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Die casting defects: Internal and Superficial

by Martina Fagnani April 6, 2017

The main die casting defects which occur during die casting can be divided in categories related to different phases of production process: die casting, pre-finishing,  machining operations and surface finishing. In particular in this article we are going to analyze defects related to the first category: die casting.


It is important to remember that not every defect can be avoided during die casting phase, but it is necessary to focus on mold design. This happens because during production phase it is possible to act on a limited number of parameters and sometimes to solve a problem the designer can only modify mold design.


Die casting defects : explaining their characteristics

Casting defects are caused by an incorrect filling or solidification phase and they can be divided into two category:



Internal defects

These kind of die casting defects are more difficult to find and are responsible for weakening component structural resistance.

Gas porosity

Due to fluid high speed during filling phase turbulences are generated, these turbulences can include air or other gases. During solidification phase, if gas concentration is not homogeneous inside casting, air bubbles generate cavities which weaken resistant sections of component.

These cavities are rounded and can be shiny or opaque, depending on gas type entrapped during filling phase: for example air, water or lubricant.

Shrinkage porosity 

Shrinkage porosity defects are created during solidification and cooling phase of casting. They are created due to material shrinking and for this reason are widely spread in massive parts.

During solidification phase, the material tend to move near colder zones, for this reason, due to different temperature between casting surface and core, cavities are concentrated inside the part. The morphology of these cavities has an angular shape.

In some cases there is the risk of creating cavities on component surface if part and runner geometry is suitable for hot spot setting up.



In zinc alloys intermetallic compound can be created: in particular the most common is FeAl3, which is a compound of iron and aluminum.

Is important to say that these compound are tougher and have a different colour than zamak alloy: for this reason can cause problems during following phases of mechanical and finishing process.

Moreover with components under mechanical fatigue stress concentration and cracks can be created.

Superficial defects

These kind of casting defects are visible and worsens component surface and its aesthetical quality.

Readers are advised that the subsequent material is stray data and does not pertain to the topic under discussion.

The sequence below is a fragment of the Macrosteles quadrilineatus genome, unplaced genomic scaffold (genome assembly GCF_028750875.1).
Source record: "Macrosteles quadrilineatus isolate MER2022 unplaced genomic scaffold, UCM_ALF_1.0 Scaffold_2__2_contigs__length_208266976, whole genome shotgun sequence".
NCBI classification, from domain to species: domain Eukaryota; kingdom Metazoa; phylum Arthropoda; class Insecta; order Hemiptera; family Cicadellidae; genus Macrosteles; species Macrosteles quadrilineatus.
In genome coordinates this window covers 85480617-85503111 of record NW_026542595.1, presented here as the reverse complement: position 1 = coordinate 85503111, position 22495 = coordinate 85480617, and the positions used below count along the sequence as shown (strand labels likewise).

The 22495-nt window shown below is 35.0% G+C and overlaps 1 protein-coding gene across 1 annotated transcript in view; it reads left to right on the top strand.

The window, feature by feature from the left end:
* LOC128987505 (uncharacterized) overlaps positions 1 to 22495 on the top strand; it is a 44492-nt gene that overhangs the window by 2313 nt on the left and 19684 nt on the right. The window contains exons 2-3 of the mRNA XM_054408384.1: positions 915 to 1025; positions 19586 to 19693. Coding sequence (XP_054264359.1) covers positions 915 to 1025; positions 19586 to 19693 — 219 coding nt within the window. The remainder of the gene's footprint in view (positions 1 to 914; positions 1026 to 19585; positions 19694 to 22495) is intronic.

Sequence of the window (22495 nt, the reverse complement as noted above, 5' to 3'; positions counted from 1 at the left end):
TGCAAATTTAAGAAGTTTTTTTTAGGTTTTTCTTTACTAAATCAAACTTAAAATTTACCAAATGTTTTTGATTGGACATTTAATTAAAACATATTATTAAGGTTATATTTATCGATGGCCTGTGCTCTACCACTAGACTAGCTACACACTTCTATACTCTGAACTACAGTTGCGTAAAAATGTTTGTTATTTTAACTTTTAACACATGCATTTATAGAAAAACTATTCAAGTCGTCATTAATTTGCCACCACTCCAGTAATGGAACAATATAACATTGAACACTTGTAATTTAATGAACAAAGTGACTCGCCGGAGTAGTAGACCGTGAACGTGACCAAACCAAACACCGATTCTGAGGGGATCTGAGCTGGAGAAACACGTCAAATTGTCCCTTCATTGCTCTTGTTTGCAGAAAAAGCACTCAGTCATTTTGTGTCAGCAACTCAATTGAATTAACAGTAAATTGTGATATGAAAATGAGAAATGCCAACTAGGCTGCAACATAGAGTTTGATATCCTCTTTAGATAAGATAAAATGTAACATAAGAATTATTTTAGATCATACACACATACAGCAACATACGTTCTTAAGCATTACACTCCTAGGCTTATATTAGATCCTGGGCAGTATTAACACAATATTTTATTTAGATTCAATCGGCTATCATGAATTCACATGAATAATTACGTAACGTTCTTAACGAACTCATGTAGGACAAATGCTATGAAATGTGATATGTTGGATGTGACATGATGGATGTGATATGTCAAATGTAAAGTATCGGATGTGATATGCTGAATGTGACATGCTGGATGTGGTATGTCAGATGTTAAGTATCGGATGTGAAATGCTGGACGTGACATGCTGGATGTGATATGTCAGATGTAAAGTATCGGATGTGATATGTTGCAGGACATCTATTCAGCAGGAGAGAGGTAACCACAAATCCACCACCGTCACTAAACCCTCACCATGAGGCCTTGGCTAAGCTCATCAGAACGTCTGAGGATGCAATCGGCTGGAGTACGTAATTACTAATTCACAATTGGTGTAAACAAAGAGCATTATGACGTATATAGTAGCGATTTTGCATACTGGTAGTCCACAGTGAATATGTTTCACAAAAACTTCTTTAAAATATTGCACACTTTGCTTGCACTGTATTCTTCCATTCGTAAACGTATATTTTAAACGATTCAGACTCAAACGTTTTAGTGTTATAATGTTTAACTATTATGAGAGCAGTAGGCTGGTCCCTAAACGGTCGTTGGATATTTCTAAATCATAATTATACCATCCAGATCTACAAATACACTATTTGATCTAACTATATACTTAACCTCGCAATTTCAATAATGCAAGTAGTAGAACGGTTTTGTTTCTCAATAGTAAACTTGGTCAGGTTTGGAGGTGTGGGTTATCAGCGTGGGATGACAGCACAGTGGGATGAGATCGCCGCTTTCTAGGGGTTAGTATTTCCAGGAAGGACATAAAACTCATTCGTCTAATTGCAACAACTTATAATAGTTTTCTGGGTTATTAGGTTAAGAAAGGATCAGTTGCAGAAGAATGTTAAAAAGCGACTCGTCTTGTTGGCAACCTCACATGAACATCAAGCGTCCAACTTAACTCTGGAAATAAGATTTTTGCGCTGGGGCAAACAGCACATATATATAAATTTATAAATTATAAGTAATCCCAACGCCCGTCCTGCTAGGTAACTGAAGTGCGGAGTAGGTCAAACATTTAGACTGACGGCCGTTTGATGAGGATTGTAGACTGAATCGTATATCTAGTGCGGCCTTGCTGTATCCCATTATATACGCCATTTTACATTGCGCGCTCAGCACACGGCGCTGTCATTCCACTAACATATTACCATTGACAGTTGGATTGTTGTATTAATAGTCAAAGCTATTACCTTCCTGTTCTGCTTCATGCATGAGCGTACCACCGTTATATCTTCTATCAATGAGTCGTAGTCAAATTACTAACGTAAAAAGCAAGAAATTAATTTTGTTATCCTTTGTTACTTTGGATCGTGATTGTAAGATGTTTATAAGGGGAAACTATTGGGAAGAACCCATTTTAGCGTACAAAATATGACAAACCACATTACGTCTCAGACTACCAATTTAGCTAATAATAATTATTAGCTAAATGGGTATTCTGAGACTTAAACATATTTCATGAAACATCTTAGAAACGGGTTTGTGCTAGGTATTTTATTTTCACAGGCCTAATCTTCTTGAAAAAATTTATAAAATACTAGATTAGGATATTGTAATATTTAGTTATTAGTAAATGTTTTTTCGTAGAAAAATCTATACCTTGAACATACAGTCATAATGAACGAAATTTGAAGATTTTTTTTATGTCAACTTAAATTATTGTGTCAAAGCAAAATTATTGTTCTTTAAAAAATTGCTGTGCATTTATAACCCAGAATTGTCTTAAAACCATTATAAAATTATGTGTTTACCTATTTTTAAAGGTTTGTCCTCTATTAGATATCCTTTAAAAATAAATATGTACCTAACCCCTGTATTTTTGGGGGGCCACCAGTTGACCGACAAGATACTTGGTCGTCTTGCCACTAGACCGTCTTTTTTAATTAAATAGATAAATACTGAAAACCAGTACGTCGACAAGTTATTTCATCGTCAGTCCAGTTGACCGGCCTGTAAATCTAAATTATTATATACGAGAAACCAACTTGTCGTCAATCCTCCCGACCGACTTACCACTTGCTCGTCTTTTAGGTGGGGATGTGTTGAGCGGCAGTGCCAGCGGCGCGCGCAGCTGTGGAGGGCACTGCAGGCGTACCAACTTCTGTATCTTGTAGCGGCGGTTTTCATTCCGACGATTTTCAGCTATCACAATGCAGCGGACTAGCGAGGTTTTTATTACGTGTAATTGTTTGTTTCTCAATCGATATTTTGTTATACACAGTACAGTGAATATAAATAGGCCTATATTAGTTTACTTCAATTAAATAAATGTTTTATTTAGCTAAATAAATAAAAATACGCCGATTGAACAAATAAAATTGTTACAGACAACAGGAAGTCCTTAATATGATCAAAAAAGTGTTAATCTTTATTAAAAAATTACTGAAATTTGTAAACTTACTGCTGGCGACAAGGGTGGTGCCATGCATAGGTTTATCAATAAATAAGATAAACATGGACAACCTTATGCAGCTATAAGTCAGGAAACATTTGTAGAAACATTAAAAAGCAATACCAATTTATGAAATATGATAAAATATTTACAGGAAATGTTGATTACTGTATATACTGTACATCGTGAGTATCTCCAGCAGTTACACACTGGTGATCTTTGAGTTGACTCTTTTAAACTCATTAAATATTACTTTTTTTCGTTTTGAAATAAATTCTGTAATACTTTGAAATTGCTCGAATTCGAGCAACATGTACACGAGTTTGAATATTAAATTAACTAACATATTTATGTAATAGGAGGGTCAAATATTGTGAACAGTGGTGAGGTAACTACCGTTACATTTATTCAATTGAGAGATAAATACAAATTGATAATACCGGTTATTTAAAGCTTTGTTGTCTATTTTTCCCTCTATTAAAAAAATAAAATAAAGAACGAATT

Cold laps

Cold laps are the most common die casting defects: they are caused by irregular flows and low temperatures. Cold laps include a wide selection of defects such as flow marks or lack of material. Depending on defect rate components can have a poor surface quality or in the worst case it can be incomplete.

This phenomenon is generated from matching two or more flows of material which, due to low temperature, oxide formation and dirt inclusion, flows welding is incomplete or absent.


Laminations can be classified as part of cold laps category. They are generated from overlapping of two layers which are always separated during filling phase.

These defects are difficult to detect after die casting, while they appear after finishing or pre-finishing operations like tumbling and sand blasting. During these phases, the impact between inserts and casting causes lifting of subtle zinc layers.

In the middle of these layers other fluids and dirt of die casting process like lubricant or oil can be hidden. These substances can come out during surface treatment like painting or galvanization and worsen the outcome.


During mould filling phase, air inside the mould and machine is compressed, and one part is ejected from the casting using vacuum valve, chill vent or overflows. Air remained inside the component can be dissolved inside the melted metal with an homogeneous distribution. Due to many turbulences, air is concentrated creating high pressure cavities.

Very often, if the component does not have high temperature extra operations, this die casting defect is hidden and causes diminishing of component strength; otherwise in processes like powder painting where the temperature is higher, gases inside the casting expand and generate bubbles on the surface.


Cracks are material breakage caused by stress inside and outside the material.

The first ones are created during solidification and cooling phase: due to cavity geometry material is not allowed to shrink in its natural directions, what results is residual stress that can generate cracks inside the mould or deformations after ejection.

The second ones are caused by external forces on components: these forces can be found during parts ejection from the mould or cutting phase.  


These kind of defects are seen in aesthetical components: are caused by different solidification time of the filled metal which in some part of the casting generates a different skin from the surface. This area is fine grained and appears different from the rest.


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